A non-profit organization filed a lawsuit last week against Los Angeles over the city's plan to build more than 6,000 apartments, condos and tall building offices by 2035.
The development would stretch a half mile along five Metro Expo stops, from the Culver City to the Expo/Bundy stations.
The group, Fix the City, said in the lawsuit that the city of Los Angeles has "willfully ignored its own mandatory policies."
The existing public infrastructure – from roads to the public safety – cannot handle the additional population, the group claims in the lawsuit.
Even if new tenants use public transportation, the infrastructure still cannot accommodate the number of people who would occupy 6,000 units, said James O'Sullivan, a member of Fix the City.
"The city promised it wouldn't increase density unless there was enough infrastructure available," O'Sullivan said. He added that the lawsuit "will make the city obey its own rules."
Rob Wilcox, a spokesman for City Attorney Mike Feuer, declined to comment, saying that they have yet to review the lawsuit.
Many in who live or work near USC said that distance from the Expo line is a major factor when it comes to deciding where to live.
Kyle Apuna, who works in the CoreYoga Coffee shop at the USC Village, said he takes the Expo line every day.
"Proximity to Metro is something I look for when choosing housing and something I look for my work," Apuna said. "I do really consider how long it takes to get from my house to the station and from the station to my work."
Fix the City argues in the lawsuit that the proposed housing plan will not fix the city's affordable housing problem. "The housing that was approved is only geared towards people who can afford very expensive rent," O'Sullivan said.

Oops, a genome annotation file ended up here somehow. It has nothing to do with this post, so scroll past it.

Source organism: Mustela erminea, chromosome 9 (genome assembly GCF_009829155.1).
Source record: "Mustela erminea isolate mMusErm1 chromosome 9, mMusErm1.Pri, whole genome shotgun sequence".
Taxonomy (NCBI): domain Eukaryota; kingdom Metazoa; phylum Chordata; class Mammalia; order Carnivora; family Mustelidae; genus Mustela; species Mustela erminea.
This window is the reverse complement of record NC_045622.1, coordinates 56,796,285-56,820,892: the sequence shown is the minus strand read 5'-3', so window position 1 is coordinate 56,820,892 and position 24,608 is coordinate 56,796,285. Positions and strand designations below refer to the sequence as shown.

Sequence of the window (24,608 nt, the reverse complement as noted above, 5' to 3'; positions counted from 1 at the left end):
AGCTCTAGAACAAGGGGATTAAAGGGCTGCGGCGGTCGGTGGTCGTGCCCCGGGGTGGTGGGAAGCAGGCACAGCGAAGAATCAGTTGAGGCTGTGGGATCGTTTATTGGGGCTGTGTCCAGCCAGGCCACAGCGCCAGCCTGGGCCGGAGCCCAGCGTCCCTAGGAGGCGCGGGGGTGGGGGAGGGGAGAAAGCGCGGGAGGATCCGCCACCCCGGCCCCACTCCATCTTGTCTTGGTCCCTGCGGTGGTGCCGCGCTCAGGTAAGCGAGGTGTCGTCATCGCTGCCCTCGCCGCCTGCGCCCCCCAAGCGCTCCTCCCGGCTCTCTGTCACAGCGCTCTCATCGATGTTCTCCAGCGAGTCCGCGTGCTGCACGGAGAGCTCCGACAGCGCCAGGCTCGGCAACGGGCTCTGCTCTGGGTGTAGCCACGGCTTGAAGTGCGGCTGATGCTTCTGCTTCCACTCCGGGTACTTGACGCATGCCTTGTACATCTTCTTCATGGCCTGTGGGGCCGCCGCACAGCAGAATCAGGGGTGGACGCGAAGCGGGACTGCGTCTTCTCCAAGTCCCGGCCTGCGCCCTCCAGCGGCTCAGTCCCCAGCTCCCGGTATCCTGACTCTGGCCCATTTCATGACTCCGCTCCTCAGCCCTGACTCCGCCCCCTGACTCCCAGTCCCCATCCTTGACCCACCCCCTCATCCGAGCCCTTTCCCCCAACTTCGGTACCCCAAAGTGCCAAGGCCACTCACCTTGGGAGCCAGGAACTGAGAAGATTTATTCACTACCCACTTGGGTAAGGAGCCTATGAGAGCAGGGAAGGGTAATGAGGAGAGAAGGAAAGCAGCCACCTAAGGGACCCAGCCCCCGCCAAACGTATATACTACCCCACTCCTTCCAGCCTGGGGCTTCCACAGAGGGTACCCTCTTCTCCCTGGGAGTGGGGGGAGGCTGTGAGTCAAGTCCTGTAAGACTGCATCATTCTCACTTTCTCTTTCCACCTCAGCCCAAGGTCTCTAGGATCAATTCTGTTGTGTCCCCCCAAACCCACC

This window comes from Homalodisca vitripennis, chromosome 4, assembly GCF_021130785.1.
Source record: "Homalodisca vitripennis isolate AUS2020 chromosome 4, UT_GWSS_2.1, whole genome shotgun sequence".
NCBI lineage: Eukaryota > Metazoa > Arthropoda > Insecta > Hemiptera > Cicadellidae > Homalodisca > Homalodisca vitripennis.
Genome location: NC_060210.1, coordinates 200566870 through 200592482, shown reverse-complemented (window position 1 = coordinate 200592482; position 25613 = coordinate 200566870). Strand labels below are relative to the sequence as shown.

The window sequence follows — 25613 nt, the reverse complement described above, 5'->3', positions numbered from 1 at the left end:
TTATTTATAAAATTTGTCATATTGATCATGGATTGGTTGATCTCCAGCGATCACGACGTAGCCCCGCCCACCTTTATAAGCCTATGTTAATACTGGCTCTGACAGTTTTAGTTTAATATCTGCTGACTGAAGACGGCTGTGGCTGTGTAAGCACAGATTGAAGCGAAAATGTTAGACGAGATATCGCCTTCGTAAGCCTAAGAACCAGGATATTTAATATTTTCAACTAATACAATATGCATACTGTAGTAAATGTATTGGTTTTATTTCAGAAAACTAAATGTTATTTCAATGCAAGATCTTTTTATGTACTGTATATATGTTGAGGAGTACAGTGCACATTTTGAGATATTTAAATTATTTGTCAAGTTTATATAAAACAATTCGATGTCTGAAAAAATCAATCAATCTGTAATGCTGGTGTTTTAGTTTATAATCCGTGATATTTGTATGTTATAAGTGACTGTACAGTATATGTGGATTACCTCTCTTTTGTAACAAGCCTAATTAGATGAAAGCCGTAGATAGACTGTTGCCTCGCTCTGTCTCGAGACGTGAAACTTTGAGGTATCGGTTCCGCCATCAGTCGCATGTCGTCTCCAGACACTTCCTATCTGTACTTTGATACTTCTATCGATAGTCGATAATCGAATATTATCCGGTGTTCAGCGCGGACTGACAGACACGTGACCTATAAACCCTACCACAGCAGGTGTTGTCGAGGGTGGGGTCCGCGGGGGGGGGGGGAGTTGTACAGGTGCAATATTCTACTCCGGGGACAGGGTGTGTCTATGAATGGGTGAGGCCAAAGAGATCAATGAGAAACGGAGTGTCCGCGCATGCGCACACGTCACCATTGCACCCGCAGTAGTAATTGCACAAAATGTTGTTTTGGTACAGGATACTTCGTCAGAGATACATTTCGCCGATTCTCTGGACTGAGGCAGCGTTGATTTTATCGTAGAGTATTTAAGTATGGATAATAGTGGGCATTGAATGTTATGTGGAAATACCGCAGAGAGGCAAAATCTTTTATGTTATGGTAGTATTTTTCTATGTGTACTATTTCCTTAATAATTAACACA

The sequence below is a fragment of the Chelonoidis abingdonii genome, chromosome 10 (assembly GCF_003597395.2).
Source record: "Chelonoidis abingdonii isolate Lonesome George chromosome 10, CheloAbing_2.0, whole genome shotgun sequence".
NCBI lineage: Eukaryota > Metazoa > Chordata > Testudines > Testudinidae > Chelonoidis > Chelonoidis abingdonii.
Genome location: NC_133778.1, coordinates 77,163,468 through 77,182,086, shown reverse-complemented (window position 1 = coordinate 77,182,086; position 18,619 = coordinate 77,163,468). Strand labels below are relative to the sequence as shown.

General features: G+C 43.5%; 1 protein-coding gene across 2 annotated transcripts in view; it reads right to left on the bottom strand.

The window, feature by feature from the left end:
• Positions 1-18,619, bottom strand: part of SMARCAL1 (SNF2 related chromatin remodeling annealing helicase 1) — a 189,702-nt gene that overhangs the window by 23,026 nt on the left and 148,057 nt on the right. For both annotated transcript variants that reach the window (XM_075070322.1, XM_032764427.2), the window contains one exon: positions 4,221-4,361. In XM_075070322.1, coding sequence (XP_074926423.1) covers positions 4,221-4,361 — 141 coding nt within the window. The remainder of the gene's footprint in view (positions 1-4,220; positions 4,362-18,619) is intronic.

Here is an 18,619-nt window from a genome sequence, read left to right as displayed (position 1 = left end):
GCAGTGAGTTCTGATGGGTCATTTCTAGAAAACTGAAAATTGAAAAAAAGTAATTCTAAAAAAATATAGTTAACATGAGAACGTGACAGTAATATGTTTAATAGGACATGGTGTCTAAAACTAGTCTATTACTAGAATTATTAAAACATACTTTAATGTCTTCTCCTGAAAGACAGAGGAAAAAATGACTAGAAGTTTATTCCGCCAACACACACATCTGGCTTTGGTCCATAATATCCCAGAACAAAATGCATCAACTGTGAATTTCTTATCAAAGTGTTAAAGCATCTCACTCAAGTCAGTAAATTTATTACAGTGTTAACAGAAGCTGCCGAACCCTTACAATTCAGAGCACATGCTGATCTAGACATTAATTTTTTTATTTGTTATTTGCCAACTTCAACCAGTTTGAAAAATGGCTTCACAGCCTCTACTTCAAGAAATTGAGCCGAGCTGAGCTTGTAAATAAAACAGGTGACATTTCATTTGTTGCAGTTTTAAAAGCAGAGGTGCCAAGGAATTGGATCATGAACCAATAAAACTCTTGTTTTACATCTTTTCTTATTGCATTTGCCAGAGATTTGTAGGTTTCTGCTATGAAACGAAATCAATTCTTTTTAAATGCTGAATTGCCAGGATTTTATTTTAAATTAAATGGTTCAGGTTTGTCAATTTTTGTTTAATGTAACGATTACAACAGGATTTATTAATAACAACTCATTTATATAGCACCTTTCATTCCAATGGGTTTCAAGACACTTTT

"If they made the commitment to repair the infrastructure, then they can build the housing," he said. "The commitment must have the money behind it to upgrade all of the infrastructures to support all of those people."
According to the Los Angeles City General Plan Framework Final Environmental Impact Report, the city has said it would provide adequate infrastructure and services when it increases the density of the community. That doesn't always reflect the reality of the situation.
According to TRIP, a Washington D.C.-based transportation research group, 57% of major roads are in poor condition in LA. Drivers annually spend an additional $1,000 in increased vehicle operating cost.
"Los Angeles has the third highest share of roads in poor condition as any city in the nation," said Carolyn Bonifas Kelly, the associate director of research and communications for TRIP. "The city needs to fix those bad roads first."
But it may be impossible for the city to meet the requirement, according to one USC expert.
"We can't solve the congestion problem by building more houses, and the city may never have enough infrastructures for the capacity," said Genevieve Giuliano, a USC professor and the director of Metrans Transportation Center.